What is academic integration?
Integration means combining separate parts smoothly to improve effectiveness. In CTE, academic integration means combining technical skill development based on industry standards with content knowledge from related academic subjects (English Language Arts, Mathematics, Science or Social Studies). There are many successful models for CTE academic integration; all require a commitment of CTE staff to the importance of integration and the collaborative planning and implementation by teachers of various subjects.
Why academic integration?
Preparing students for success beyond school should not be a choice between developing sound foundational academic knowledge or acquiring technical skills. Students need both! Integrating academics and CTE is one element of a high-quality CTE program.
In 2001, the New York State Board of Regents revised the policy on CTE when modifying the student graduation requirements. Approved CTE programs, an option in earning a diploma, must include academic integration and maybe flexibly offered to allow students to earn academic diploma credits while completing a CTE program.
At the federal level, the Perkins Act places high importance on the integration of academic and CTE content. One of the key purposes is “to promote the development of services and activities that integrate rigorous and challenging academic and career and technical instruction.” There is a requirement on local schools, as they create plans for their Perkins funds, to demonstrate how they will “improve the academic and technical skills of students…through the integration of coherent and rigorous content aligned with challenging academic standards and relevant career and technical education programs…”
Academic Integration Study
Reflect on the academic integration practices in your school, using the CTE and Academic Integration Rubric.
Ed Shafer has created two presentations, The Power of Academic Integration in CTE and Academic Integration What have we learned? Where do we need to go? on the importance of academic integration. Also, a presentation by Dick Jones on Integrating Academics and CTE.
Contextualized Learning Concepts
Developed by teachers in the Loveland, CO School District, Contextualized Learning Concepts is an interdisciplinary curriculum covering core mathematics concepts team-taught in the context of hands-on projects. Two programs have been developed, and the teachers offer workshops and curriculum to teams of teachers to replicate. Geometry in Construction is a combination of high school geometry and construction. Algebra in AMPED is a combination of Algebra 1 and Manufacturing Processes, Entrepreneurship and Design. The NYS TAC has partnered with several school districts and BOCES to introduce the curriculum to New York.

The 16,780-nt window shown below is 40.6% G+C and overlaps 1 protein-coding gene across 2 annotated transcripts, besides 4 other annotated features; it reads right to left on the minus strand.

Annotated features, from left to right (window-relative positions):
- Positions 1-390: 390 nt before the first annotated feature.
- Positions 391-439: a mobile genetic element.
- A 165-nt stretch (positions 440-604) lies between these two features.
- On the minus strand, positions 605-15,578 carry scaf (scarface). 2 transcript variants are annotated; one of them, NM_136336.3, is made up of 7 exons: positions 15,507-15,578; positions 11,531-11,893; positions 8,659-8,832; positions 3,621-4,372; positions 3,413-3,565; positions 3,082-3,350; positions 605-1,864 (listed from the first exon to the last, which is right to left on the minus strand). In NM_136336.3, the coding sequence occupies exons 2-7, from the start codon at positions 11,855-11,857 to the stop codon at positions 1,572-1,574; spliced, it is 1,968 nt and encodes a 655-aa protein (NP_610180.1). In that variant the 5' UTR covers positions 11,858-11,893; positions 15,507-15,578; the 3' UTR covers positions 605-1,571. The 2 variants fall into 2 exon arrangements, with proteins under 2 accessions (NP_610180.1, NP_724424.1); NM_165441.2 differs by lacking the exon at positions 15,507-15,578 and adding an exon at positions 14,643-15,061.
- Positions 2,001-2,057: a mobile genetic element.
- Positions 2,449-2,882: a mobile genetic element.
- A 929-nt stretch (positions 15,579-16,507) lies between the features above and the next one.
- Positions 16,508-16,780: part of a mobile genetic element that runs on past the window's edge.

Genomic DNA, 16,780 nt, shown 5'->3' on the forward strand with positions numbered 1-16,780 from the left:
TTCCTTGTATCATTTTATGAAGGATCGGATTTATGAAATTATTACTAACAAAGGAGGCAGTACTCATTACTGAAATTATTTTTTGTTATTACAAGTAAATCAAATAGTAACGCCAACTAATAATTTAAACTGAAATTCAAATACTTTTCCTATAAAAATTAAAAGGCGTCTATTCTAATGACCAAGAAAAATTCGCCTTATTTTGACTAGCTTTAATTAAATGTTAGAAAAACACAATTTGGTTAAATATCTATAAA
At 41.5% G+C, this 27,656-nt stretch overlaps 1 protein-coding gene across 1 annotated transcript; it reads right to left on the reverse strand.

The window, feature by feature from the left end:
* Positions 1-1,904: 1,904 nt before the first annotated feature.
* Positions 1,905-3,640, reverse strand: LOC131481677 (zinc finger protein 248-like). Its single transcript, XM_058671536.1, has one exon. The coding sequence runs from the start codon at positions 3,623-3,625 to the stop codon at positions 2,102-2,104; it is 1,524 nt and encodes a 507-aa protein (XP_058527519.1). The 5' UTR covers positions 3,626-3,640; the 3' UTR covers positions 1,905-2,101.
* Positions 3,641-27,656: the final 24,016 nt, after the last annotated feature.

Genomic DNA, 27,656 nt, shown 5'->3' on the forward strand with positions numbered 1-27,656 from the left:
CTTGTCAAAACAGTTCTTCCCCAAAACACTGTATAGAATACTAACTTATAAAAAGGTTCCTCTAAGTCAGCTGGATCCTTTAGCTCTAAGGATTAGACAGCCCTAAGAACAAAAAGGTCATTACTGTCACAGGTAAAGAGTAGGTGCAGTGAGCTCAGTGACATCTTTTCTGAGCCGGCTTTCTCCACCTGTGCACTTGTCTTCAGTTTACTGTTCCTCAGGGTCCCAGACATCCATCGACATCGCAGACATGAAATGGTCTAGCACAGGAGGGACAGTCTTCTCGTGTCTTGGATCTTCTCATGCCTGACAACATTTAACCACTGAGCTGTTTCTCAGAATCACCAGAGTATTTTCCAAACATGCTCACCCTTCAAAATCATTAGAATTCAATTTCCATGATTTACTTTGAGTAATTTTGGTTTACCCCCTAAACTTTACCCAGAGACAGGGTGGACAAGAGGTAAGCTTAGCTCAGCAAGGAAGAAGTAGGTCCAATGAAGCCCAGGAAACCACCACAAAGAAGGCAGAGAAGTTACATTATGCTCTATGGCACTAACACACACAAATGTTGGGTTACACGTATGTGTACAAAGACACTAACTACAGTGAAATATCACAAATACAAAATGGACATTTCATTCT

EdWeek (November 2018) How to Make Reading Relevant: Bring Job-Specific Texts Into Class
Pennsylvania CTE has developed nearly 200 math lessons for various CTE trade programs. T-charts “bridge the gap” between CTE and math and can be used by both math and CTE teachers. This resource consists of three components: a T-chart, a script, and practice problems. Each T-chart demonstrates how a CTE teacher teaches the concept covered by the Math Core Standard and how a math teacher teaches the same concept.
Reading is an essential skill for learning in all subjects. Developing reading proficiency is more than decoding words. Teachers need to use a combination of pre- and post-reading strategies to help students develop understanding. 23 Reading Strategies helps CTE teachers enhance student reading comprehension in CTE instruction. Tips on Reading Specific Text includes suggestions on interpreting graphs and charts.
The database includes both fiction and non-fiction texts to support literacy within a rigorous CTE program. The database lists many works, including novels, books, short stories, biographies, speeches – even poems and plays linked to specific CTE clusters, reading levels, and grades. All items included have been suggested by educators in the field. The items are a shared resource among educators and are not endorsed by the CTE Technical Assistance Center or the NYSED.